On occasion, and particularly in the time of Miss Rona (that’s what my colleague calls this time of coronavirus), I play a game with my friends called “what’s your number?” On a scale of one to ten, we each shout out or share out our number, where ten represents this day could not get any better, and one represents the pits.
Last week I was at a four.
“Oh, that’s not happening on my watch,” one of my friends replied.
Now don’t get me wrong. She was not trying to invalidate my feelings; she was trying to say we are in this together. That she is going to be there for me to lean on, to laugh with, to breathe with, to help me – over time – boost from a four on up.
She was, in that moment and throughout my life, being quintessential Cara, or the Old Irish word for friend.
Our founder, Tom Owens, came up with that name for this mission because he firmly believed that what separates those experiencing deep poverty from those who do not is the lack of a bench – the lack of connected Caras – to rise up in critical times of need. The support system to believe in you or hold you up when you can’t – or don’t – have the will or the way to do it yourself.
It is from that lens that we, as an organization, began to look at this notion of “relational poverty” (or conversely, the building of relational richness) and its effect on our country. Particularly now in the midst of spatial distancing, you may hear more and more people talk about the debilitating efforts of social isolation. Social isolation is often the outcome of “relational poverty”, the manifestation of what happens when you do not have the benefit of a strong bench of support.
In our work, we often reflect on the poverty of assets devastating our families and our communities, but what if the bigger question centers on the poverty of esteem, the poverty of relationships, or the poverty of community?
This tension between the two, and to some degree causation (relational poverty can beget financial poverty), is why we so specifically call out the need to eradicate relational poverty in our vision.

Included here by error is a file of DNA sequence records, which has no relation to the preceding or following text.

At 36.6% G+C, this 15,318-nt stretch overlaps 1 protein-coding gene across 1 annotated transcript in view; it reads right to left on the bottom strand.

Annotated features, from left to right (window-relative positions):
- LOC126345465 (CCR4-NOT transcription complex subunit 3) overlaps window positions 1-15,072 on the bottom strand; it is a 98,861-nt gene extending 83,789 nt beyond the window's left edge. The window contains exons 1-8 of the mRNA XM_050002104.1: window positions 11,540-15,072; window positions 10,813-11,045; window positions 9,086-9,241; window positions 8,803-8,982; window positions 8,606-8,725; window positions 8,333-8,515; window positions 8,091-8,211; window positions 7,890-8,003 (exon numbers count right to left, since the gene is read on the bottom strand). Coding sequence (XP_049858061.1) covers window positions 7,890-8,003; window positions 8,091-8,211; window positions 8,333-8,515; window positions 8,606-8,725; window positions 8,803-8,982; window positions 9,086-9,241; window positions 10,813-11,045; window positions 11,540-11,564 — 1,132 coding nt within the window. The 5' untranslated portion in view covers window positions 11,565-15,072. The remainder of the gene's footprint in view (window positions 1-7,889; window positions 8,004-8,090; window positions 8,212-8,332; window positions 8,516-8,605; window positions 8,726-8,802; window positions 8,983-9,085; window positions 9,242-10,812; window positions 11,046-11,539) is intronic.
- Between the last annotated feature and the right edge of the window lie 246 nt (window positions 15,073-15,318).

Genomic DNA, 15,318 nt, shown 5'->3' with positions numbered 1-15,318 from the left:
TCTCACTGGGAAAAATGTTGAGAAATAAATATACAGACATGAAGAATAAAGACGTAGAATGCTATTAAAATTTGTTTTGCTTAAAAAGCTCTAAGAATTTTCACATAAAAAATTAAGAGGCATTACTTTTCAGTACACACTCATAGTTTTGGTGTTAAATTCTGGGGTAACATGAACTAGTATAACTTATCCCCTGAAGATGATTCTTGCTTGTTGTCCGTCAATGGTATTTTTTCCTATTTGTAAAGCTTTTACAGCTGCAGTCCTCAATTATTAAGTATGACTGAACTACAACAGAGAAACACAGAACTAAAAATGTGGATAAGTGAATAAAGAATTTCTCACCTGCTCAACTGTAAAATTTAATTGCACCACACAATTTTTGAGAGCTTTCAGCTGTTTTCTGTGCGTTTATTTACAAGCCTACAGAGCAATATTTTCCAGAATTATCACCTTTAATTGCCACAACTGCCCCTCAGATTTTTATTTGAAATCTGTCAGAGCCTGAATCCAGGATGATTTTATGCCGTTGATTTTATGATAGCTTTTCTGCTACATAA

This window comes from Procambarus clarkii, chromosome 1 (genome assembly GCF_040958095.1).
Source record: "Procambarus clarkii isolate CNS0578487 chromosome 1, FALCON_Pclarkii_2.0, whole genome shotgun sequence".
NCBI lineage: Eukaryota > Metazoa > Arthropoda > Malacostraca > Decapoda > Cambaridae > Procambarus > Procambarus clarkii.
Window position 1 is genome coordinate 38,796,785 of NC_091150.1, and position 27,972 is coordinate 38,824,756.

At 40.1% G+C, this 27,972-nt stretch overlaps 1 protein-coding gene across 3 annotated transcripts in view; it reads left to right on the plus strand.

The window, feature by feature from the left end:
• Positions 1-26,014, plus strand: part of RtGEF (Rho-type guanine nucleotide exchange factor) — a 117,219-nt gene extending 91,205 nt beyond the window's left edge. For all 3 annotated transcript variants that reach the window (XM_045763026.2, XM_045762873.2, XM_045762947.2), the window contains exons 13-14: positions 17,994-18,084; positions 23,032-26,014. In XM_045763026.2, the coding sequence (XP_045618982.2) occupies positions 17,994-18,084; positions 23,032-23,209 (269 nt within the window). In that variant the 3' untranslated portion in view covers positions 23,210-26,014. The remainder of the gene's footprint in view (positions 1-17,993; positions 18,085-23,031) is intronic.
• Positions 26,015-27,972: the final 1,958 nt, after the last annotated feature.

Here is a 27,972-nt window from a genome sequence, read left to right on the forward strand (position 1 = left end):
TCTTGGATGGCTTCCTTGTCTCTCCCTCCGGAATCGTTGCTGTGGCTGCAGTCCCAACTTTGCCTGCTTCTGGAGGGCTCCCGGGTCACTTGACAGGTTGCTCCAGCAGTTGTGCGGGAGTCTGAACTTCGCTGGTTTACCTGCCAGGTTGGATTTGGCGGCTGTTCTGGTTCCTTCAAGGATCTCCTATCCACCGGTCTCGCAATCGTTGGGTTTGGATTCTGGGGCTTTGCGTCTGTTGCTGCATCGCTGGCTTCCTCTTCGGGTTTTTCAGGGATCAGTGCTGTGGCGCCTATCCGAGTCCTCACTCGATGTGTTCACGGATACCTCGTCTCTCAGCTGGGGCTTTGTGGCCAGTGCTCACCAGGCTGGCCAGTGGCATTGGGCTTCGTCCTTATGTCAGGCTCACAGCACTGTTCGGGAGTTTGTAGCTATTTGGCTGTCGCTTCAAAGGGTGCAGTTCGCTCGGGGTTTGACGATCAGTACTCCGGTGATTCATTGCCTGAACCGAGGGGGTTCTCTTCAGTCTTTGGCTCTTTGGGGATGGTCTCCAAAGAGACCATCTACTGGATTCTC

Here’s how we see it:
When people suffer from relational poverty, they have less shelter from the storm when the noise of life steps in – like a lay-off, an illness, a bout with addiction, a chronic wave of domestic violence, or a mistake. And while you can build the requisite skills like workplace competencies or vocational skills to sustainably enter or reenter the workforce, if you don’t concurrently build the depth of relationships (by healing past relationships or proactively building new ones), you risk precious sustainability of that reentry over time.
So when life’s next shoe drops – which it inevitably will – people fall back into the cycle of poverty from which it becomes increasingly difficult to climb back out. Put simply, if we don’t solve for both financial and relational poverty, then we may not solve for either.
That is why Cara is not just about a job, but about the transformation of self. And it’s not just about aspiration or occupation, but about the deepest truth of who you are. If you can see yourself in a new light and allow others to see that too, and if we can help tap into structures and systems that crave your strength in them and will be richer for it, then it isn’t just relational poverty that doesn’t stand a chance, but financial poverty too.
Best part of all? It makes it easier to bounce back from the days when you are at a “4” and reminds you that we are truly in this together.
Maria Kim is the President & CEO of Cara. She holds an MBA from the Booth School of Business and serves on the boards of the EPIC Academy and Rebuilding Exchange. She fancies herself an expert solver of crimes due to her excessive consumption of “Law and Order” reruns.